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A beautiful young man has been summoned to an eerie meditation retreat by a dying theatre director. The young man has been given a tape of instructions; over a weekend he must perform ... See full summary »

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Cast

Credited cast:
Conor O'Hanlon ...
Conor
...
Dr. Elsja
Natasha Herbert ...
Lena
Susan Lyons ...
Verna
Margaret Mills ...
Anne
Ian Scott ...
Director
Jethro Lazenby ...
Little Joe
Rest of cast listed alphabetically:
Jethro Cave ...
Little Joe
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Storyline

A beautiful young man has been summoned to an eerie meditation retreat by a dying theatre director. The young man has been given a tape of instructions; over a weekend he must perform scenes from the director's life. He visits different rooms encountering five actresses who all portray key women in the director's life. They rehearse the boy to play the lead role in an as yet 'unmade film'. The dying director watches young boy's progress as he searches to inhabit the director's identity. It's an Alice in Wonderland tale and an unpredictable journey of self discovery for all concerned... Written by Megan Spencer - Director Perth Film Festival

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Genres:

Drama | Mystery

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11 June 2007 (Australia)  »

Also Known As:

I Won't Grow Up  »

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Let yourself go
14 August 2007 | by (Australia) – See all my reviews

When I walked out of this film during the Melbourne International Film Festival, I fell in beside a bunch of 18 year old school students from the audience who were musing that if that's what film is all about then they are glad they haven't applied for film school. Thinking about this, and reading the other people's comments on this site, I am left with no doubt that to enjoy this film, the audience requires a certain degree of maturity.

It is a film which builds through a series of surreal scenes which time and again left me staggered both with their stark originality and their subtle rendering. The scenes focus on the central character meeting several different women and reenacting a series of different scenarios which have been penned from the real life experiences of a dying director. There is certainly a very strong tone of mystery pervading the film. It deals with subjectivity, the fraught nature of creation (in performance, film or metaphysically) and the subjugation of particular rationalities and identities in favour of other forms, realities and selves. It also deals with immortality.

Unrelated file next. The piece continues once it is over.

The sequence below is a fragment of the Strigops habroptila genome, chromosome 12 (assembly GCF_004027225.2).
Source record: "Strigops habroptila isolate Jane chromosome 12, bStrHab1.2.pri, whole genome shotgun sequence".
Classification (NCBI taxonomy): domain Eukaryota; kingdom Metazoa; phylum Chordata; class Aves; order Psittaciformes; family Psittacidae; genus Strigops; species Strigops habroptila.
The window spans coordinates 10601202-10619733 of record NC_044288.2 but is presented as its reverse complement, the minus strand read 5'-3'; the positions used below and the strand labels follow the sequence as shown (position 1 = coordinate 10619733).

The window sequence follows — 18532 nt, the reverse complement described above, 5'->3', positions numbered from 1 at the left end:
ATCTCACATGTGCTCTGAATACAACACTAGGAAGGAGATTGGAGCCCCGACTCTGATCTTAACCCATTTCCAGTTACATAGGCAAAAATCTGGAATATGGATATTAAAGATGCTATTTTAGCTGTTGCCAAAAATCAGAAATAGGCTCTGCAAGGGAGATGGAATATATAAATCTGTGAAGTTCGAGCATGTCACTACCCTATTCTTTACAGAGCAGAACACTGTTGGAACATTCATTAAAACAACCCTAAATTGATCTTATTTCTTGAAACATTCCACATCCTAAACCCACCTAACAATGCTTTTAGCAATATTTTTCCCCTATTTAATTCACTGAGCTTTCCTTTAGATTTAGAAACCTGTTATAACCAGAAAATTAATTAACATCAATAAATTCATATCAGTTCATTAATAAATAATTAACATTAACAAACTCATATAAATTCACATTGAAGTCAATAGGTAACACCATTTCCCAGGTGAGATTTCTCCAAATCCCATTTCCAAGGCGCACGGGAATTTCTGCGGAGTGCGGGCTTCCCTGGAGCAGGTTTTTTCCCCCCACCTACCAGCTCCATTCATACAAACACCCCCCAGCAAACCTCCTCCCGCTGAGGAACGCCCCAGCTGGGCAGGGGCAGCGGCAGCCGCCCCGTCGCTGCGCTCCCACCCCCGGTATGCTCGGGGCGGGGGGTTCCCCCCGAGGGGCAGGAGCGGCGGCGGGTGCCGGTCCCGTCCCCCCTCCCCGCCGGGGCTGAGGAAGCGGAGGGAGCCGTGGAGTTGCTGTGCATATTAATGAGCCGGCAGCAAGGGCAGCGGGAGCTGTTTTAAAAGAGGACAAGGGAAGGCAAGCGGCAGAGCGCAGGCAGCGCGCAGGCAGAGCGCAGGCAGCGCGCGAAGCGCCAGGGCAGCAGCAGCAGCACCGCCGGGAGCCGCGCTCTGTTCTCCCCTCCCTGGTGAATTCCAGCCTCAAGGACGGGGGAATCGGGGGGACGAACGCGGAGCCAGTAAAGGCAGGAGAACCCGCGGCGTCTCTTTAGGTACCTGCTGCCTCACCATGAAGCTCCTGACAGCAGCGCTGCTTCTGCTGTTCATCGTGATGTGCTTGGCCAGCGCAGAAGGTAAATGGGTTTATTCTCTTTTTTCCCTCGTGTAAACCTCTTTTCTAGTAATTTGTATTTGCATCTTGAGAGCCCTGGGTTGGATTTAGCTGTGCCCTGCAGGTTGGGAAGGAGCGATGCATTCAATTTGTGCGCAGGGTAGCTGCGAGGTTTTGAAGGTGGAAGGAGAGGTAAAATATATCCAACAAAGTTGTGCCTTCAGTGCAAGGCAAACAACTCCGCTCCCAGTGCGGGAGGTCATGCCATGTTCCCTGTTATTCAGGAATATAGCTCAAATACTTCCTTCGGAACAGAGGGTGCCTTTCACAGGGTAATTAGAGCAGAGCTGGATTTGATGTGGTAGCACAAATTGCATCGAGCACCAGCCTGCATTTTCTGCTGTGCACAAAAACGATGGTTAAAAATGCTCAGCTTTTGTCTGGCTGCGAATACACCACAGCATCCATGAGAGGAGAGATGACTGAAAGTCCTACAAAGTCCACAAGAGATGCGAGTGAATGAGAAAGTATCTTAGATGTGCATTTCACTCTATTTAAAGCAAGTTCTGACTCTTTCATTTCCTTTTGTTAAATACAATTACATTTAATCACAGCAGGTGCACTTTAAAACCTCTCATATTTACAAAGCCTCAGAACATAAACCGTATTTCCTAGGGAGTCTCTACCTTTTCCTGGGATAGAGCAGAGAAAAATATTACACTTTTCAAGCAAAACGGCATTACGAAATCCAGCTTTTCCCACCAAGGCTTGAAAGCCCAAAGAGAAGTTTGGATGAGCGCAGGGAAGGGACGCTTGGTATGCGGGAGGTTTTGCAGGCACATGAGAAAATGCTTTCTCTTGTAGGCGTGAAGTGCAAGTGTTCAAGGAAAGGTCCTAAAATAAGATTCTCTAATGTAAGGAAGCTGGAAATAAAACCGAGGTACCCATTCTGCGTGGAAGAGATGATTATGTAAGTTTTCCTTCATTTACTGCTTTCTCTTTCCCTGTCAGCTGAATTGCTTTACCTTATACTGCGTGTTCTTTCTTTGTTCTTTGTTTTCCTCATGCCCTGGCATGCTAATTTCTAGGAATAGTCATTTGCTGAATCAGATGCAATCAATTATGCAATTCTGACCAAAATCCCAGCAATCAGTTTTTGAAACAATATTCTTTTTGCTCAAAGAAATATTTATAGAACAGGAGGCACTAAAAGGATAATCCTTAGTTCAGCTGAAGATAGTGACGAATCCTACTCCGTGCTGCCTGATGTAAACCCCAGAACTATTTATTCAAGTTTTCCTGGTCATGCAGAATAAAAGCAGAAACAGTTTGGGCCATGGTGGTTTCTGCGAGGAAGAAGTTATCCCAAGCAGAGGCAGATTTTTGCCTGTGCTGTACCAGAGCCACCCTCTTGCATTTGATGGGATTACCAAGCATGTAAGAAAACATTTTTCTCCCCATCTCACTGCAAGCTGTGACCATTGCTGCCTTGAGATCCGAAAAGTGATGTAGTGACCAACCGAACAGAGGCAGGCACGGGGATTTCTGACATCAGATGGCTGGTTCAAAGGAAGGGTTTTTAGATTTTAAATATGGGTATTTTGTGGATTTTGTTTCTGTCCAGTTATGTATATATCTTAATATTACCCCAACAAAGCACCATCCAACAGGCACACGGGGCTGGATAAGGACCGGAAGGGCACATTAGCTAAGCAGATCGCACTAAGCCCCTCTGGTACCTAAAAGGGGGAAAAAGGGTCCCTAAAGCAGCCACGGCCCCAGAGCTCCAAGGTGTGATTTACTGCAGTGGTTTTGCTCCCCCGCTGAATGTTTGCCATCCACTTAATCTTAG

Now all this sounds a bit heavy, but the material of the film provokes a genuinely cerebral engagement. What makes it work however, is its simplicity. It is beautifully shot, in a particularly fecund location, with an almost meditative quality to its scenes. It begs the audience to let go. To take the trip and immerse yourself in the confusion and possibility with the main character. I found the contrast between the simplicity of the film's aesthetic sensibilities and the perplexing (and somewhat foreboding) qualities of its social situations and subtexts absolutely tantalising. The unpredictability of the story and the inability to pin it down results in an exhilarating escape to a very different place. In some ways I experienced a similar exhilaration to what I did reading The Magus by John Fowles. Both stories took me away into a sort of fantasy where I was constantly left wondering what was around the next corner.

Some viewers evidently find that unpredictability unsettling. They find its bold meditations tiresome or boring. They are frustrated by the absence of clear filmic markers. By the invisibility of signposts to help you make sense of exactly what the characters might be thinking. These people thrive on structure and familiarity. They like to be given a clearly marked prism through which to view drama, its characters and its meanings. And that's fine for them. But some of us will revel in being disoriented and will enjoy being left alone and vulnerable to Coroboree's unique magic. The oft-observed inferiority (discourse) of the Australian Film Industry owes itself not to the creation of films which challenge and divide an audience but the absence of these films. I think Coroboree is a great Australian film.


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